Background Amyloid plaques and neurofibrillary tangles, the molecular lesions that characterize Alzheimer's disease (AD) and other forms of dementia, are emerging as determinants of proteinopathies 'beyond the brain'. This study aims to establish tau's putative pathophysiological mechanistic roles and potential future therapeutic targeting of tau in heart failure (HF). Methods and results A mouse model of tauopathy and human myocardial and brain tissue from patients with HF, AD, and controls was employed in this study. Tau protein expression was examined together with its distribution, and in vitro tau-related pathophysiological mechanisms were identified using a variety of biochemical, imaging, and functional approaches. A novel tau-targeting immunotherapy was tested to explore tau-targeted therapeutic potential in HF. Tau is expressed in normal and diseased human hearts, in contradistinction to the current oft-cited observation that tau is expressed specifically in the brain. Notably, the main cardiac isoform is high-molecular-weight (HMW) tau (also known as big tau), and hyperphosphorylated tau segregates in aggregates in HF and AD hearts. As previously described for amyloid-beta, the tauopathy phenotype in human myocardium is of diastolic dysfunction. Perturbation in the tubulin code, specifically a loss of tyrosinated microtubules, emerged as a potential mechanism of myocardial tauopathy. Monoclonal anti-tau antibody therapy improved myocardial function and clearance of toxic aggregates in mice, supporting tau as a potential target for novel HF immunotherapy. Conclusion The study presents new mechanistic evidence and potential treatment for the brain-heart tauopathy axis in myocardial and brain degenerative diseases and ageing.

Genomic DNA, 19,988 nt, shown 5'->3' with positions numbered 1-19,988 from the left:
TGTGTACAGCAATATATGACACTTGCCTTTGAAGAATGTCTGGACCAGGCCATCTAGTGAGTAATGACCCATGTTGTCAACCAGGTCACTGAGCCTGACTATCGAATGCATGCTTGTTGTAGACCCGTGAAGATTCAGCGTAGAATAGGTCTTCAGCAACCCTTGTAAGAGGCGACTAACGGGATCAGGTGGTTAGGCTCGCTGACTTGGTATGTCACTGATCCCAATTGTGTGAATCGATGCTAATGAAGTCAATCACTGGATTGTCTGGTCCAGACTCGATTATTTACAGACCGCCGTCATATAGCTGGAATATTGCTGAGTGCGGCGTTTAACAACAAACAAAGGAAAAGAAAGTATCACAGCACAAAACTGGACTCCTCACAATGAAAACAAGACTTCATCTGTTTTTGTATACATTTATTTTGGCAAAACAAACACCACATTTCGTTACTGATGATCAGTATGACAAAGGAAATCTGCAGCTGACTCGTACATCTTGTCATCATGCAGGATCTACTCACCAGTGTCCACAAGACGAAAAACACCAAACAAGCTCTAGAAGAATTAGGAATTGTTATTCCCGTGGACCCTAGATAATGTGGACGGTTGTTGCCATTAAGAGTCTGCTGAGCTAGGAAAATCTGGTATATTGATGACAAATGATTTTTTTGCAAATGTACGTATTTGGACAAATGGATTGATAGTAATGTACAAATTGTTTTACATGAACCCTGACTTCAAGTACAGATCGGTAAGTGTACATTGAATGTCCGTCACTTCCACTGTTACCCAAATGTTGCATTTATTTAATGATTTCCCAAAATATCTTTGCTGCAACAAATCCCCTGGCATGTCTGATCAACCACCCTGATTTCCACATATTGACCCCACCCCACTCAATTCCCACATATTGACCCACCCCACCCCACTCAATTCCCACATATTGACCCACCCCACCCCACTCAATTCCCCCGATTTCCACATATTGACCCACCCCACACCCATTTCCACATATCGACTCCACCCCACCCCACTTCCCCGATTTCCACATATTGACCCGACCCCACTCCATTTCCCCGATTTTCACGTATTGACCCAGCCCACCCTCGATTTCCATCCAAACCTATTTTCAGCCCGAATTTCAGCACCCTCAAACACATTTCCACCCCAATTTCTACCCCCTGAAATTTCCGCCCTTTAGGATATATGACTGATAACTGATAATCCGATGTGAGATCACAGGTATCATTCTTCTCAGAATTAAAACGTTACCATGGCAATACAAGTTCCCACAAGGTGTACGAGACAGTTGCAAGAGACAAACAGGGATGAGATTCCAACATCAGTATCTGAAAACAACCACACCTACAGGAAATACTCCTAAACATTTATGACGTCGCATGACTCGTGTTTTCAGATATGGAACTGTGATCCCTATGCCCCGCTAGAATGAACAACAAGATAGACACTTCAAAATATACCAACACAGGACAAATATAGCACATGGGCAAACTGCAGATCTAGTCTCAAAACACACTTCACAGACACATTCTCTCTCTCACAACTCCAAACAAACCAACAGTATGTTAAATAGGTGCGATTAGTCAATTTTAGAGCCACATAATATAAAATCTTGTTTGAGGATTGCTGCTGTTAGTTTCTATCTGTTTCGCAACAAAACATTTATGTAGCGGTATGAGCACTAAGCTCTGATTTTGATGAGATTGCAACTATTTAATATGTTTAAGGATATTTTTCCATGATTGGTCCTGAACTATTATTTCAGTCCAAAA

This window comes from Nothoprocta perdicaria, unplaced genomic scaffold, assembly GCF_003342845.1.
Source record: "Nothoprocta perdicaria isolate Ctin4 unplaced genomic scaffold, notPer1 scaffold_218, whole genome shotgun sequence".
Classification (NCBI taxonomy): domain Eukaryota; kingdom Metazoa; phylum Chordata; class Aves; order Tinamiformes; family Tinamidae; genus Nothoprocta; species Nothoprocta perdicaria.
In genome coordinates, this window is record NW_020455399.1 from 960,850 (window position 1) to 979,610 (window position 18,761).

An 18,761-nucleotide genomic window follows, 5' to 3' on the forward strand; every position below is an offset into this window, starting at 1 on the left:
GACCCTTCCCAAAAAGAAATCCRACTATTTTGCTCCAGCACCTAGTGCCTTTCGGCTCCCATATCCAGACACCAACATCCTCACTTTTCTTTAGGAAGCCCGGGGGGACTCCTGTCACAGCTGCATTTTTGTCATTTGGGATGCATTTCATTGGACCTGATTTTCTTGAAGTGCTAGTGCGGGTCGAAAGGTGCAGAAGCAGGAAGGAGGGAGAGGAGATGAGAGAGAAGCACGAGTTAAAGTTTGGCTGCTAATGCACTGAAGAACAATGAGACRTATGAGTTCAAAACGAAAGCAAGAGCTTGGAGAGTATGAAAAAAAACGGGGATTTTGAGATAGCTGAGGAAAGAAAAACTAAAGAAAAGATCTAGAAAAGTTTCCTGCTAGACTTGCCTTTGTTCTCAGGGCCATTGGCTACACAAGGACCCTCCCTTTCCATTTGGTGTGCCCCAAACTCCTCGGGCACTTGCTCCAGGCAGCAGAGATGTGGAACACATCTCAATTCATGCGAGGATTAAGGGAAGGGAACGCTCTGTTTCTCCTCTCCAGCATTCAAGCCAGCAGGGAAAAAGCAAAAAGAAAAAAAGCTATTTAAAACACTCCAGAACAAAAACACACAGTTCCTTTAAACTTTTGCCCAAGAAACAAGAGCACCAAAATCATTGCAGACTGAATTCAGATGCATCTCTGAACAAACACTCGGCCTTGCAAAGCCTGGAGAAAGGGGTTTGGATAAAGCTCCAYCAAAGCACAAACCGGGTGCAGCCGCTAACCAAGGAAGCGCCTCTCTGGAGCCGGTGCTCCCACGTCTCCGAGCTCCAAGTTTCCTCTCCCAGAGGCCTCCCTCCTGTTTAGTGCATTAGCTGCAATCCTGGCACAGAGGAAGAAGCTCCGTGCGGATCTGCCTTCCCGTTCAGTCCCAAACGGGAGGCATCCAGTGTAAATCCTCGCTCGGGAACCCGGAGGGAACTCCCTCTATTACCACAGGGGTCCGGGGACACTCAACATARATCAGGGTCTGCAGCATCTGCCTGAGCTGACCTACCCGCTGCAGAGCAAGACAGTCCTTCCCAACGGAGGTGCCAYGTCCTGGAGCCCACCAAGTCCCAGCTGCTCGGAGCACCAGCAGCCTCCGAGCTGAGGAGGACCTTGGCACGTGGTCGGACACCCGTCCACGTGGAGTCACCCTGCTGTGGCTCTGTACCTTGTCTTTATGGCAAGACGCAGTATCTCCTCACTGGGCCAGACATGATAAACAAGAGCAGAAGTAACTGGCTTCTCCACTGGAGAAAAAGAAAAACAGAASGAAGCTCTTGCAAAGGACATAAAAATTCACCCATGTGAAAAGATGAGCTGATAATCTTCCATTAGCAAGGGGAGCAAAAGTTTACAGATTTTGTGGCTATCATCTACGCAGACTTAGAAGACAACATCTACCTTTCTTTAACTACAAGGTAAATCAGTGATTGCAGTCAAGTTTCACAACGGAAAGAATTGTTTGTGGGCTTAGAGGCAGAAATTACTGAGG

- Heart failure
- HMW tau
- tau protein
ASJC Scopus subject areas
- Cardiology and Cardiovascular Medicine